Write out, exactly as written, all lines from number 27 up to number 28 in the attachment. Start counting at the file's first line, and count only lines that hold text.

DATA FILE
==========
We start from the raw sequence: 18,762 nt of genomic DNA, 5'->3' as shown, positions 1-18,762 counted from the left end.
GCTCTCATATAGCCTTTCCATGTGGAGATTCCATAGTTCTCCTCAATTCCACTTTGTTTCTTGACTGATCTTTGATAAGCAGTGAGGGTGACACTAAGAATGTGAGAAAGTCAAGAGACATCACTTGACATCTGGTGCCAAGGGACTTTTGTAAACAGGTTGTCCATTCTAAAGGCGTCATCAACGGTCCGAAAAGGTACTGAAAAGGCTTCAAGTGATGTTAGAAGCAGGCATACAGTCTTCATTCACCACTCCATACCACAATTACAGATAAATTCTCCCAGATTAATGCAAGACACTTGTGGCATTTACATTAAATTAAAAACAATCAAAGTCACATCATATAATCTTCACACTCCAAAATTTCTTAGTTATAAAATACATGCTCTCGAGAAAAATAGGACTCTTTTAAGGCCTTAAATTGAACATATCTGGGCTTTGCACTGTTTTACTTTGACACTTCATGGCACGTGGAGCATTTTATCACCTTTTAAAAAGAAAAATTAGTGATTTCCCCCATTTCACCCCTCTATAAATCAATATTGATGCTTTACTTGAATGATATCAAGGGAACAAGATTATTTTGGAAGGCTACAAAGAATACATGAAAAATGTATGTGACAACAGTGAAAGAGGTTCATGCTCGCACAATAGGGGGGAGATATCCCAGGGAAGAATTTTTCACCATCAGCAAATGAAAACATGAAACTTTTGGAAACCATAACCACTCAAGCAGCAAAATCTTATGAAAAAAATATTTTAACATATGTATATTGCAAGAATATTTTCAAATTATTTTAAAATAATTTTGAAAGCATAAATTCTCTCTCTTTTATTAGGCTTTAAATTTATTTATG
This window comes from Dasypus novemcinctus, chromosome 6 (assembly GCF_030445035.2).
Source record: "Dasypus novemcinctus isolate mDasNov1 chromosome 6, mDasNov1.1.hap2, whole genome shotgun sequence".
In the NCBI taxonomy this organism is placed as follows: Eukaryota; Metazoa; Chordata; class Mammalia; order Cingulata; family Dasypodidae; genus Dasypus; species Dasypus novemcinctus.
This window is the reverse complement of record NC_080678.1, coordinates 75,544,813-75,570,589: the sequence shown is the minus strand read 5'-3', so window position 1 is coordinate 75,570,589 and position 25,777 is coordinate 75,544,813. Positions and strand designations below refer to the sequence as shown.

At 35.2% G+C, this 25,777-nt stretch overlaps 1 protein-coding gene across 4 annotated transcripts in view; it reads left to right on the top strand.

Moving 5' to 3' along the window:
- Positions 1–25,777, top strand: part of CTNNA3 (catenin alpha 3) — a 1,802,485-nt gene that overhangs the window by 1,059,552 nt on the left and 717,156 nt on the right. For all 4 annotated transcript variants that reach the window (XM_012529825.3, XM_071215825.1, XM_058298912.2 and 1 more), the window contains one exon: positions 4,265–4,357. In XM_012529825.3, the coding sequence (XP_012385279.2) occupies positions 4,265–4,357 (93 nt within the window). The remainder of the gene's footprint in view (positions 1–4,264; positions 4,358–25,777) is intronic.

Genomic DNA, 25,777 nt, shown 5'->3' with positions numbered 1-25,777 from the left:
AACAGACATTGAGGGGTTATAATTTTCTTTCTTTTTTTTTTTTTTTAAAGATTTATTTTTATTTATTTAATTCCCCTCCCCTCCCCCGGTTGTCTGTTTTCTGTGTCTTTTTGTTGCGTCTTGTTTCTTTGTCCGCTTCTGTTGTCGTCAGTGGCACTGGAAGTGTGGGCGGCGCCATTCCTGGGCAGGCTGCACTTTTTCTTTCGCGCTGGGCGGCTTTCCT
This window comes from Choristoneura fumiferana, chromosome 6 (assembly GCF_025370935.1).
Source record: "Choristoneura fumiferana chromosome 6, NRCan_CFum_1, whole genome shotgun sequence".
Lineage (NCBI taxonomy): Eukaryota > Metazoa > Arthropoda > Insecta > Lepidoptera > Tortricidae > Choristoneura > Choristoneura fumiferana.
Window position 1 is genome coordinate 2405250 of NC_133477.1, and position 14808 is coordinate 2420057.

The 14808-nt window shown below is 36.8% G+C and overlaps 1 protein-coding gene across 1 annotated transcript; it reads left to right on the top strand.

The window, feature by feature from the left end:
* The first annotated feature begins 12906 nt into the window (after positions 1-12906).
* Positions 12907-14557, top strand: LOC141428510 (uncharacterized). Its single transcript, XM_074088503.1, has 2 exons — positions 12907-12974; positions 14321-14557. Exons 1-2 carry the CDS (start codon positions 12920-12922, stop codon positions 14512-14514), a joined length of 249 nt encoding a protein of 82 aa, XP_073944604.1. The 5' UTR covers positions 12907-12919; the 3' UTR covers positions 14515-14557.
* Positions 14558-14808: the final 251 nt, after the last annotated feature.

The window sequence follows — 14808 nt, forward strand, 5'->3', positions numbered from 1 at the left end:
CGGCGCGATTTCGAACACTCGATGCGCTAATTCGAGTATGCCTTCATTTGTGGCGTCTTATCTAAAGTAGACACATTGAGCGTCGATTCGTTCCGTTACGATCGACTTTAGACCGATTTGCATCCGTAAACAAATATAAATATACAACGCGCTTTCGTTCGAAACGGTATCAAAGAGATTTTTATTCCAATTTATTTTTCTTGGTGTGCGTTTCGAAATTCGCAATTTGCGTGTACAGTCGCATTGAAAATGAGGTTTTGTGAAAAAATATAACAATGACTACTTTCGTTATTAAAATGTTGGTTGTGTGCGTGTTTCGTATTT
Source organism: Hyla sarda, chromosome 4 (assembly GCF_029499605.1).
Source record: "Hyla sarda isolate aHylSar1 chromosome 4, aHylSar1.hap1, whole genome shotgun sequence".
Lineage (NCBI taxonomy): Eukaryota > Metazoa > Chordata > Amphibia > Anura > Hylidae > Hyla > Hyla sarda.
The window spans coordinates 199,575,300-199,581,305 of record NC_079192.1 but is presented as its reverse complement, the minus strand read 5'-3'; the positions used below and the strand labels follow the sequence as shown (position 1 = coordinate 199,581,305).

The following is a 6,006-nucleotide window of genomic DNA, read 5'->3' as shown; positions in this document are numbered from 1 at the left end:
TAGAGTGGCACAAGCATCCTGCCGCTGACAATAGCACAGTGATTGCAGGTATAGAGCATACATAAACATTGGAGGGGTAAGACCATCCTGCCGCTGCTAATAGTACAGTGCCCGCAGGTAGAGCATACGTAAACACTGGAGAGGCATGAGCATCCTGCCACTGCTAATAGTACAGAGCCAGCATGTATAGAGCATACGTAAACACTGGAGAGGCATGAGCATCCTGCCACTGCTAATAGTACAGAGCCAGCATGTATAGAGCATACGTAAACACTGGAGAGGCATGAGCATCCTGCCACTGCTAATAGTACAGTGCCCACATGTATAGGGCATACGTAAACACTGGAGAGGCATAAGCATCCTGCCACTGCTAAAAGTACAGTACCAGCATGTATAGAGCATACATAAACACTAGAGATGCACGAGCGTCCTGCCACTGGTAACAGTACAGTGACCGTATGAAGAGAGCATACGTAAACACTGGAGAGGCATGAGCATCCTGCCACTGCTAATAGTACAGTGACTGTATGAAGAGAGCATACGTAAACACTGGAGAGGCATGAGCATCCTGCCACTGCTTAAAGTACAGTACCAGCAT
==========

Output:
The following is a 6,006-nucleotide window of genomic DNA, read 5'->3' as shown; positions in this document are numbered from 1 at the left end:
TAGAGTGGCACAAGCATCCTGCCGCTGACAATAGCACAGTGATTGCAGGTATAGAGCATACATAAACATTGGAGGGGTAAGACCATCCTGCCGCTGCTAATAGTACAGTGCCCGCAGGTAGAGCATACGTAAACACTGGAGAGGCATGAGCATCCTGCCACTGCTAATAGTACAGAGCCAGCATGTATAGAGCATACGTAAACACTGGAGAGGCATGAGCATCCTGCCACTGCTAATAGTACAGAGCCAGCATGTATAGAGCATACGTAAACACTGGAGAGGCATGAGCATCCTGCCACTGCTAATAGTACAGTGCCCACATGTATAGGGCATACGTAAACACTGGAGAGGCATAAGCATCCTGCCACTGCTAAAAGTACAGTACCAGCATGTATAGAGCATACATAAACACTAGAGATGCACGAGCGTCCTGCCACTGGTAACAGTACAGTGACCGTATGAAGAGAGCATACGTAAACACTGGAGAGGCATGAGCATCCTGCCACTGCTAATAGTACAGTGACTGTATGAAGAGAGCATACGTAAACACTGGAGAGGCATGAGCATCCTGCCACTGCTTAAAGTACAGTACCAGCAT